Scheme 44. Attempt to direct lithiation of MOM protected benzyl alcohol 202 …..............………………………….312
Scheme 45. White's success of electrophilic aromatic substitution nucleophilic.. 312
Scheme 46. The success synthesis of hexa-substituted arene…………..… 313
Scheme 47. The synthesis of an arene model system…………………….... 314
Scheme 48. Formation of the lactone product from IBX oxidation……..….. 315
Scheme 49. Proposed mechanism for lactone formation………………….... 316
Scheme 50. Schore's first total synthesis of furanether B……………….….. 320
Scheme 51. Schore's second total synthesis of furanether B…………..….. 321
Scheme 52. The total synthesis by Molander via [3+4]-annulation reaction….. 322
Scheme 53. The total synthesis by de Groot using a base induced rearrangement…………………………………………….323
Scheme 54. Retrosynthetic analysis to furanether B……..…………….…… 324
Scheme 55. Examples of [3+2]-cycloaddition reactions of various substrates.. 325
Scheme 56. Different stereoselectivity of [3+2]-cycloadditions in different steric environment ………………………326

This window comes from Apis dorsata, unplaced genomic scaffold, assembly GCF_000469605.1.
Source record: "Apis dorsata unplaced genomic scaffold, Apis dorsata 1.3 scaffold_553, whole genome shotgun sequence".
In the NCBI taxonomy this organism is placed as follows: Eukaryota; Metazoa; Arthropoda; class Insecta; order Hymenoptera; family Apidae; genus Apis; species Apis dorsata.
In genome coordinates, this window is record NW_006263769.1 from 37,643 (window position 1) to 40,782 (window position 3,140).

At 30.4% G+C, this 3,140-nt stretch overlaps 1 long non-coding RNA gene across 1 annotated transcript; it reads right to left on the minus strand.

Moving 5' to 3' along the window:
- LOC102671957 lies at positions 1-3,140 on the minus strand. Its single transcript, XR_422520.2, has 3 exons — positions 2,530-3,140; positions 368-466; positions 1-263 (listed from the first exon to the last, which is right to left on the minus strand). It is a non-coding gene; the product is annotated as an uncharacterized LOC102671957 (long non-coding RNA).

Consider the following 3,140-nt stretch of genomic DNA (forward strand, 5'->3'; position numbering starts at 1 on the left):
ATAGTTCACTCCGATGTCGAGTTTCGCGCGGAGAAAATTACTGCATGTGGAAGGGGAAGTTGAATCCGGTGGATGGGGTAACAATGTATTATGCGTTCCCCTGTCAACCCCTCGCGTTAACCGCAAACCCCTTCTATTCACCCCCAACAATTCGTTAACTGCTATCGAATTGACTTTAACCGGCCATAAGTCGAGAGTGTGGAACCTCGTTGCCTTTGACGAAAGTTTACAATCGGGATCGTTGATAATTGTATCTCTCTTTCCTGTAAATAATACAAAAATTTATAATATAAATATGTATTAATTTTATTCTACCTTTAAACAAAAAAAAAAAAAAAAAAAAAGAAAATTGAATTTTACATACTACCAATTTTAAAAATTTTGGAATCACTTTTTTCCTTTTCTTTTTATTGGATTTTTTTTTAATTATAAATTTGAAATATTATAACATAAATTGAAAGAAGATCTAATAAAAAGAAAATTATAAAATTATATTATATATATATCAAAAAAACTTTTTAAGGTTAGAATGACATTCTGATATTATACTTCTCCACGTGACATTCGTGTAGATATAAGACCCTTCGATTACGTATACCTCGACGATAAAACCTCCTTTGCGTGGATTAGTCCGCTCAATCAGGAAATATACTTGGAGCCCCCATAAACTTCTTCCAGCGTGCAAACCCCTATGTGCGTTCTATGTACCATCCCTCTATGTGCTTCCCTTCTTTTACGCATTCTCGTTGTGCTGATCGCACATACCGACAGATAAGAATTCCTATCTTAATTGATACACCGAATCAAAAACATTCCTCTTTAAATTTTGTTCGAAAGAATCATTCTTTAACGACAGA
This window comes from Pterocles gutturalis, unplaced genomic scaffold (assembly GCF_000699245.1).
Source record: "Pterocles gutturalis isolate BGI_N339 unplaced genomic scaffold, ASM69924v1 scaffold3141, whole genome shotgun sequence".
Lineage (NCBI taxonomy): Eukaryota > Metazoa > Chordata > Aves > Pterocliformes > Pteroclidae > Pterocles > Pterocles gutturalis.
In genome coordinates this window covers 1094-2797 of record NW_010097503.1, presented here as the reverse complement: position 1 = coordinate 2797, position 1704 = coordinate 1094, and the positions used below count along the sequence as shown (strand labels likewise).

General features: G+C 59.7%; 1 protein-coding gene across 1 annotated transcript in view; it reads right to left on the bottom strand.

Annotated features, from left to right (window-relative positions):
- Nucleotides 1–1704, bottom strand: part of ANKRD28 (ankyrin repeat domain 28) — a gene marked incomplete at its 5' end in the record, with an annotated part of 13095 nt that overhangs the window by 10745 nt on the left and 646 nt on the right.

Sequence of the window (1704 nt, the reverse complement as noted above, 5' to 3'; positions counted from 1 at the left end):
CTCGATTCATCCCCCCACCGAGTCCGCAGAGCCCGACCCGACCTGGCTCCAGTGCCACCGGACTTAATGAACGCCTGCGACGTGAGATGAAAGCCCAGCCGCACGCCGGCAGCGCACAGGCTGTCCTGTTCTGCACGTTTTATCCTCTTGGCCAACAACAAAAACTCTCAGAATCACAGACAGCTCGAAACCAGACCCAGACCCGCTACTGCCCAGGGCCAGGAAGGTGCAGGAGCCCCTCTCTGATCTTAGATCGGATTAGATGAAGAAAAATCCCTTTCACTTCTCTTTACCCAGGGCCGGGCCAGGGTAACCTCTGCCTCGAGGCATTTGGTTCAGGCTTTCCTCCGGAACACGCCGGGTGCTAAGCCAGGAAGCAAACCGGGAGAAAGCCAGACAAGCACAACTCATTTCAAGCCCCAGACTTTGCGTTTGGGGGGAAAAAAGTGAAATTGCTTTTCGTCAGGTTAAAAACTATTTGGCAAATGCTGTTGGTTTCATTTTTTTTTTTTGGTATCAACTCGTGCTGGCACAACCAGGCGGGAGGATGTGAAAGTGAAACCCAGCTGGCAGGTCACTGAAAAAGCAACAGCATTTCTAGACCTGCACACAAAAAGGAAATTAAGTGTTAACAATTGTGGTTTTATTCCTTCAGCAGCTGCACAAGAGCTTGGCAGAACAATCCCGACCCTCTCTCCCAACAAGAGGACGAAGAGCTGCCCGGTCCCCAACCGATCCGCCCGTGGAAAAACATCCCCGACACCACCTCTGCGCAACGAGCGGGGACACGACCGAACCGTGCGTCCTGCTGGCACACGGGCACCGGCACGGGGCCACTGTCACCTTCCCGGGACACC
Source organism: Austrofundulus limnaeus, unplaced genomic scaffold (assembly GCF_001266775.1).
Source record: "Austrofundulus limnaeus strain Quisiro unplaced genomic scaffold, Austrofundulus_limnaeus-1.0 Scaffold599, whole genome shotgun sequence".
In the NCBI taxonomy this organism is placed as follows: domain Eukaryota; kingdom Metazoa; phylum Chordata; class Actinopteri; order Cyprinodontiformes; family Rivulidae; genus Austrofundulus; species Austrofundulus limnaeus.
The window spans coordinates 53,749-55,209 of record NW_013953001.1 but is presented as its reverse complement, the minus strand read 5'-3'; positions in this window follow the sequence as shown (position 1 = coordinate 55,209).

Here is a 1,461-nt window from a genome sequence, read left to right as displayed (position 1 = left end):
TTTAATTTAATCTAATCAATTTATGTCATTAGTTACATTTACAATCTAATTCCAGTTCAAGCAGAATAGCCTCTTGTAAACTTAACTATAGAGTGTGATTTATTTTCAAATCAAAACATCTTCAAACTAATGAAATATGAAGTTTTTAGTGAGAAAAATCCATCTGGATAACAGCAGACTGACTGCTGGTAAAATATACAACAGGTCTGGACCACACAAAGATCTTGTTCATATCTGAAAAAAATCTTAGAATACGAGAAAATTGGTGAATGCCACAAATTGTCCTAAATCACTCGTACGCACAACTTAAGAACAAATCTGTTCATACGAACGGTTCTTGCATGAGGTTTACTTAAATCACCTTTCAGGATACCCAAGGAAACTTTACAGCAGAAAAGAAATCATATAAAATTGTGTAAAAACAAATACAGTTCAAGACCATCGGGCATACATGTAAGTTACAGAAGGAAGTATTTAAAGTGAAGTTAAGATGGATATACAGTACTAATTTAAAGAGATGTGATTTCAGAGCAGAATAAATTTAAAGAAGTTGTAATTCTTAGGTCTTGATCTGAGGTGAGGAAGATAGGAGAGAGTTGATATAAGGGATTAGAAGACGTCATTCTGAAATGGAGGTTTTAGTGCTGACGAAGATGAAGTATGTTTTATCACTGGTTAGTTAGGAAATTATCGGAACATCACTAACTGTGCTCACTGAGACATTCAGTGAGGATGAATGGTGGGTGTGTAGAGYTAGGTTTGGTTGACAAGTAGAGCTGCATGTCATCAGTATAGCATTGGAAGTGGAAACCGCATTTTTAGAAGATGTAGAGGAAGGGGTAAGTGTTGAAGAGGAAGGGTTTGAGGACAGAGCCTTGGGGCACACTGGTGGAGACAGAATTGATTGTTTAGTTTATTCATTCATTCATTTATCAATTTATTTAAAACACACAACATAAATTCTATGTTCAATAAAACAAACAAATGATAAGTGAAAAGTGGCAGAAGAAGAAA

Scheme 57. Changes in stereoselectivity of [3+2]-cycloaddition caused by different metal catalysts………………327
Scheme 58. Examples of 3,4-disubstituted furan formation…………….….. 329
Scheme 59. The synthesis of diethyl furan-3,4-diacetates by Wenkert….... 330
Scheme 60. Attempts to synthesize 3,4-disubstituted furan 277 using a one-carbon homologation process…...331
Scheme 61. Itoh's entry to 3- and 3,4-disubstituted furans from Z-2-butene-1,4-Diols…………………………….………332
Scheme 62. Synthetic route to furan 284 starting from Z-2-butene-1,4-diols……………………………………………………333
Scheme 63. The synthesis of dihydro-isobenzofuran 290…………….……. 334
Scheme 64. Attempts for oxidative cleavage of isolated double bound of furan 290……………………………………………335
Scheme 65. Attempts for selective ozonolysis…………………….…………. 336
Scheme 66. The synthesis of furan 300 containing the required side chains...... 336
Scheme 67. Attempts to the key diazo furan 301……………………….…… 337
Scheme 68. Example of [5+2]-cycloaddition reactions to oxabicyclo[3.2.1]octane............341
Scheme 69. The cycloaddition reaction analysis toward oxidopyrylium ylide using Rh(II)-catalyzed chemistry….342
Scheme 70. Unusual formation of pyranone 314 from 5-phenylfuran-2,3-dione………………………………………………343
Scheme 71. The purposed mechanism of the formation of pyranone 314............................................... 344
Scheme 72. The preparation of -diazo compounds 307 and 324……..…. 345